Web of Science: 58 cites, Scopus: 61 cites, Google Scholar: cites,
What makes a protein sequence a prion ?
Sabaté, Raimon (Universitat de Barcelona. Departament de Fisicoquímica)
Rousseau, Frederic (KU Leuven. Department for Cellular and Molecular Medicine)
Schymkowitz, Joost (KU Leuven. Departement for Cellular and Molecular Medicine)
Ventura, Salvador (Universitat Autònoma de Barcelona. Departament de Bioquímica i de Biologia Molecular)
Universitat Autònoma de Barcelona. Institut de Biotecnologia i de Biomedicina "Vicent Villar Palasí"

Data: 2015
Resum: Typical amyloid diseases such as Alzheimer's and Parkinson's were thought to exclusively result from de novo aggregation, but recently it was shown that amyloids formed in one cell can cross-seed aggregation in other cells, following a prion-like mechanism. Despite the large experimental effort devoted to understanding the phenomenon of prion transmissibility, it is still poorly understood how this property is encoded in the primary sequence. In many cases, prion structural conversion is driven by the presence of relatively large glutamine/asparagine (Q/N) enriched segments. Several studies suggest that it is the amino acid composition of these regions rather than their specific sequence that accounts for their priogenicity. However, our analysis indicates that it is instead the presence and potency of specific short amyloid-prone sequences that occur within intrinsically disordered Q/N-rich regions that determine their prion behaviour, modulated by the structural and compositional context. This provides a basis for the accurate identification and evaluation of prion candidate sequences in proteomes in the context of a unified framework for amyloid formation and prion propagation. Protein conformational disorders include several neurodegenerative diseases. These pathologies are initiated by conformational changes in specific polypeptides that, in many cases, result in their spontaneous self-assembly to form toxic amyloids. Prions are a subclass of amyloids with the ability to propagate in vivo, thus becoming infectious. Previous work with yeast prions has provided tremendous insight into prion propagation mechanism. These proteins contain glutamine/asparagine (Q/N) enriched prion forming domains (PFDs), which are both necessary and sufficient for propagation. We found that these domains include specific short amyloid-prone sequences, which are likely able to trigger the amyloid conversion of the complete prion protein. The amyloid potency of these short segments suffices to discriminate with high accuracy between Q/N rich domains with and without prion activity. Our data suggest a model for prions where a classical amyloid core is embedded in a sequence context that reduces the amyloid nucleation potential, resulting in sequences that are strongly dependent on seeding. This model should allow the identification of prion-like proteins in the human proteome and prediction of the deleterious effects of genetic mutations occurring in these particular proteins.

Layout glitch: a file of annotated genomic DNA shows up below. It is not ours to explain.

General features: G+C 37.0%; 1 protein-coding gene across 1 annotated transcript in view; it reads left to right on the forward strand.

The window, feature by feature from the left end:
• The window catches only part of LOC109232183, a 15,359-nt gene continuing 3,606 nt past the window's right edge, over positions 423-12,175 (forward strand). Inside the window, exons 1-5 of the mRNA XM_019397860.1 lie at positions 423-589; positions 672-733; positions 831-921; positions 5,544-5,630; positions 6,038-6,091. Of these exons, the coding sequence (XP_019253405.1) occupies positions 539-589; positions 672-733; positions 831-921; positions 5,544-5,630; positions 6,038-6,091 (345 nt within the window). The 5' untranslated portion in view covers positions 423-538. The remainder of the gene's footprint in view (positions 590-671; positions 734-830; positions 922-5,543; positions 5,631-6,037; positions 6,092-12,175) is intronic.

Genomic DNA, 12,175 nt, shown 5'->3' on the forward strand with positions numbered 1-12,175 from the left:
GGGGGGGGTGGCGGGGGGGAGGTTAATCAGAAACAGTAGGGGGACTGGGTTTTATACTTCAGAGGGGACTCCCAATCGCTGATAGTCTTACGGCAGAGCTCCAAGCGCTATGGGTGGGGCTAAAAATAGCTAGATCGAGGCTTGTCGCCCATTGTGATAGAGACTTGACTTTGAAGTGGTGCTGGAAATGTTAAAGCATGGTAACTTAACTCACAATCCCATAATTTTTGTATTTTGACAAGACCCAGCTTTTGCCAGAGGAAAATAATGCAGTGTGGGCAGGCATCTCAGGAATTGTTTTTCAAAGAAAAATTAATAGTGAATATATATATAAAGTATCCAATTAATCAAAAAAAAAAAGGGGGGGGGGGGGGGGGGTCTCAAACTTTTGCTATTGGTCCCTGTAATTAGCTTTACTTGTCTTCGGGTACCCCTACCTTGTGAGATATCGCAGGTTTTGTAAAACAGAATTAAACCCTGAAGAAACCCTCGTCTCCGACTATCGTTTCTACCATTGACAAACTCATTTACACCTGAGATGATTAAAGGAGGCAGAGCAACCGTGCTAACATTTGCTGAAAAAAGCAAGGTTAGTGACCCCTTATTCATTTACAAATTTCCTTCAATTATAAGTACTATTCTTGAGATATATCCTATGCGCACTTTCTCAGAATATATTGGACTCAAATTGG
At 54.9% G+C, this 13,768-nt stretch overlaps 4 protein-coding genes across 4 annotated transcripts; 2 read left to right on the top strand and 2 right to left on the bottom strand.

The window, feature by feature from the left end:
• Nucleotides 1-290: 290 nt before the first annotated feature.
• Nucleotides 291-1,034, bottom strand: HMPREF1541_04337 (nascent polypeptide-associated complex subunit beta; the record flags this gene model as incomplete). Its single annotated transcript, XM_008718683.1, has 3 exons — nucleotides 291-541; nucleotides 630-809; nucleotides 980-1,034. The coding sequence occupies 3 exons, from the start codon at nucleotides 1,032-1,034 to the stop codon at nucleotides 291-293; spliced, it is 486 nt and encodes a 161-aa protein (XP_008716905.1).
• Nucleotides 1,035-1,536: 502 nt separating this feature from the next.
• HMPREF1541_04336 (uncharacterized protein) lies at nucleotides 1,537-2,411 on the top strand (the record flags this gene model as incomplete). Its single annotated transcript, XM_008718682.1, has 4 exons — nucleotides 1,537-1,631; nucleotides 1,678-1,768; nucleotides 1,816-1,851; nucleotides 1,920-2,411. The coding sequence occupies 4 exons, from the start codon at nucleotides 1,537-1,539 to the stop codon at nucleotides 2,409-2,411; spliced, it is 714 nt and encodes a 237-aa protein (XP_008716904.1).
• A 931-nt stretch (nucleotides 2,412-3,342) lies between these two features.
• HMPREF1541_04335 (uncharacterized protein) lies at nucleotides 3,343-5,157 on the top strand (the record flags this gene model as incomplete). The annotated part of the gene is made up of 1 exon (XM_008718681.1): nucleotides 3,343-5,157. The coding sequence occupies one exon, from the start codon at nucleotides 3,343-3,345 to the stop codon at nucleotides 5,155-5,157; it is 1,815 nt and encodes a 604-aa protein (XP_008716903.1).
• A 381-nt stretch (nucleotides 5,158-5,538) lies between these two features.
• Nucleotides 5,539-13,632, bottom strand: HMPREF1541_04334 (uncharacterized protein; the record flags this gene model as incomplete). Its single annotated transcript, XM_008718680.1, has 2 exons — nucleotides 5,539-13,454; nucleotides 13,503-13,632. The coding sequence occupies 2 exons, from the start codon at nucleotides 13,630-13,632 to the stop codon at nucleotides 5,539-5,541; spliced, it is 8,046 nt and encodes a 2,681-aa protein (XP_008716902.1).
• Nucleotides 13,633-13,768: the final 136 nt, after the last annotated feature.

Ajuts: Ministerio de Economía y Competitividad RYC2011-07987
Ministerio de Ciencia e Innovación BFU2010-14901
Agència de Gestió d'Ajuts Universitaris i de Recerca 2014/SGR-938
Drets: Aquest document està subjecte a una llicència d'ús Creative Commons. Es permet la reproducció total o parcial, la distribució, la comunicació pública de l'obra i la creació d'obres derivades, fins i tot amb finalitats comercials, sempre i quan es reconegui l'autoria de l'obra original. Creative Commons
Llengua: Anglès
Document: Article ; recerca ; Versió publicada
Publicat a: PLoS computational biology, Vol. 11, Issue 1 (Jan. 2015) , art. e1004013, ISSN 1553-7358

DOI: 10.1371/journal.pcbi.1004013
PMID: 25569335

9 p, 627.3 KB

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Documents de recerca > Documents dels grups de recerca de la UAB > Centres i grups de recerca (producció científica) > Ciències de la salut i biociències > Institut de Biotecnologia i de Biomedicina (IBB)
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 Registre creat el 2018-01-31, darrera modificació el 2022-04-04

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